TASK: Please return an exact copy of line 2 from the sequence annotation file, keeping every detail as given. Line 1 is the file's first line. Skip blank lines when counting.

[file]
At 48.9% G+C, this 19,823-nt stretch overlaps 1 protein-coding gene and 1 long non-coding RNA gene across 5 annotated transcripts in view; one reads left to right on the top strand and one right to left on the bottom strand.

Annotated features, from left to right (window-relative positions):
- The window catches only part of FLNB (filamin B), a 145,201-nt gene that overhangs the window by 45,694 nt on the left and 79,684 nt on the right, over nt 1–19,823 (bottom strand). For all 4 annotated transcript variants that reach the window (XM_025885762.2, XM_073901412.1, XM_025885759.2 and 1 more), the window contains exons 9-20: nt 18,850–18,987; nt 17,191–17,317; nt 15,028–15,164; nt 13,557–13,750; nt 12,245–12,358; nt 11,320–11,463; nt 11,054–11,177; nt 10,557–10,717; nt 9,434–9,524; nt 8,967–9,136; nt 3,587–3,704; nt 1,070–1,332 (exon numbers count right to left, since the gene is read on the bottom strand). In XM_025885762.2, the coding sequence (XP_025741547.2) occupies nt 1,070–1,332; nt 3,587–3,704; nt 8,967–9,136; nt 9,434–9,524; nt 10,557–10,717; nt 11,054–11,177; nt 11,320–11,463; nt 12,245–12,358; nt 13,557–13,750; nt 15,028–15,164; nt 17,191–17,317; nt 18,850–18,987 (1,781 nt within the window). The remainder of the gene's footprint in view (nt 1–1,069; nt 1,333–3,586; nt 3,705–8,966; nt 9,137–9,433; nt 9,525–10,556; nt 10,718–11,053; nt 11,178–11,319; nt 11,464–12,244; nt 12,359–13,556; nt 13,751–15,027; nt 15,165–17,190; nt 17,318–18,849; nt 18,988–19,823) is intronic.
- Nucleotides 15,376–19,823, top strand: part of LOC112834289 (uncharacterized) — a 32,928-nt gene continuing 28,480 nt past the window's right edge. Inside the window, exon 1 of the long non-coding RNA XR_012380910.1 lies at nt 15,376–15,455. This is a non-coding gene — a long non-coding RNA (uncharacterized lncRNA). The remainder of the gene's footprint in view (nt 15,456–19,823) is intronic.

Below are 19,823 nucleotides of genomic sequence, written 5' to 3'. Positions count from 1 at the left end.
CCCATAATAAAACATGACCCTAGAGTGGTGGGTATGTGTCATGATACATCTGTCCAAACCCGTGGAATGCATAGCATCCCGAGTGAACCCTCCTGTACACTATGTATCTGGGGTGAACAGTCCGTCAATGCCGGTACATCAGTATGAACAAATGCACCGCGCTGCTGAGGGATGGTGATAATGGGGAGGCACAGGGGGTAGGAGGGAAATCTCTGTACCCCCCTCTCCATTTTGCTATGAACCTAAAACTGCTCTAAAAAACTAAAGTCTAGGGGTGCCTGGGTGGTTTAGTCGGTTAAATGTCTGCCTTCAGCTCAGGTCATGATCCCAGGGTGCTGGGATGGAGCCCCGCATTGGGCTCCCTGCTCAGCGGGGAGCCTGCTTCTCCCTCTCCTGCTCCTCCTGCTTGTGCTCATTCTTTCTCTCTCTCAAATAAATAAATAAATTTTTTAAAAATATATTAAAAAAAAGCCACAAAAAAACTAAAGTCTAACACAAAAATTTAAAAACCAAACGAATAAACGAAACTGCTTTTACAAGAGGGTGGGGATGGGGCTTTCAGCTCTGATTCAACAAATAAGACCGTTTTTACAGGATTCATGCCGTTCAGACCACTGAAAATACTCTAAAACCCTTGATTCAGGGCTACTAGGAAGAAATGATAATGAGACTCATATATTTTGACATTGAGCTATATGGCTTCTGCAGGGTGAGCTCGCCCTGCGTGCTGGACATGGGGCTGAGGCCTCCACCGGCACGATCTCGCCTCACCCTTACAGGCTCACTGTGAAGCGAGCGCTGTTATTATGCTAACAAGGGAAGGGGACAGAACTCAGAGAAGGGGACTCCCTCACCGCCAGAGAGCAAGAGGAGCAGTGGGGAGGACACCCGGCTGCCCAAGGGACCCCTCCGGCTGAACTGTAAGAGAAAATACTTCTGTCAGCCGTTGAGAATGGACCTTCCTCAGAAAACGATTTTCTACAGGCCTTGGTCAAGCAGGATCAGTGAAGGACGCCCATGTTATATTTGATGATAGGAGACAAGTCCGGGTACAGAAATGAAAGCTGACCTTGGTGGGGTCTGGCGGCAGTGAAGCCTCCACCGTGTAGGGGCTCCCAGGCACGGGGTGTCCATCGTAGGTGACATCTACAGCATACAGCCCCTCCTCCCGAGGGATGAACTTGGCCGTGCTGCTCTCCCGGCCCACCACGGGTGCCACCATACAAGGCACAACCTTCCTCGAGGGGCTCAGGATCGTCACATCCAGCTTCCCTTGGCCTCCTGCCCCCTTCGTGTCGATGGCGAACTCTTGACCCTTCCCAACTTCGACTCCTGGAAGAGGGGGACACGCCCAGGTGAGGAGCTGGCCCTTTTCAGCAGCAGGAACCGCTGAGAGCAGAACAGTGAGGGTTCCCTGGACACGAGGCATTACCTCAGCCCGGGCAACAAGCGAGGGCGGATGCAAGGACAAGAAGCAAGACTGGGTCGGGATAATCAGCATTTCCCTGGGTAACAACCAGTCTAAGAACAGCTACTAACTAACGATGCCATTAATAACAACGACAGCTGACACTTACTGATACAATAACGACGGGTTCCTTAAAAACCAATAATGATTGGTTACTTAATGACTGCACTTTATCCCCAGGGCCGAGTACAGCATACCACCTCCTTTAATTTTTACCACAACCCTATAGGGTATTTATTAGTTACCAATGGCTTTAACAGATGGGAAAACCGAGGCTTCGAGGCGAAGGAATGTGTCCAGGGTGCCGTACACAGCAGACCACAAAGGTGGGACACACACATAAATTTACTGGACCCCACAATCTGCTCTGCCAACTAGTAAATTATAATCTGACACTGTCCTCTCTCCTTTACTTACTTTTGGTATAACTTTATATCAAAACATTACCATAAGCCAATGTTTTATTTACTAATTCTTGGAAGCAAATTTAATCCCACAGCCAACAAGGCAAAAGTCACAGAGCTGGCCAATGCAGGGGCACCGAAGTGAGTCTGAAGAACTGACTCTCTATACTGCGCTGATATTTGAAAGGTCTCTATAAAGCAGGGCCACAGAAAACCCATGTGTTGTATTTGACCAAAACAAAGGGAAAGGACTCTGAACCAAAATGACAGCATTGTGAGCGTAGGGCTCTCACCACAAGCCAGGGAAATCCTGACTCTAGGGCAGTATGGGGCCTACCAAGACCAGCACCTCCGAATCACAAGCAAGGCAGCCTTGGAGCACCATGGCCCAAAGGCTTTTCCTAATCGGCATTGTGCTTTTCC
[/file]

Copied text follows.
Annotated features, from left to right (window-relative positions):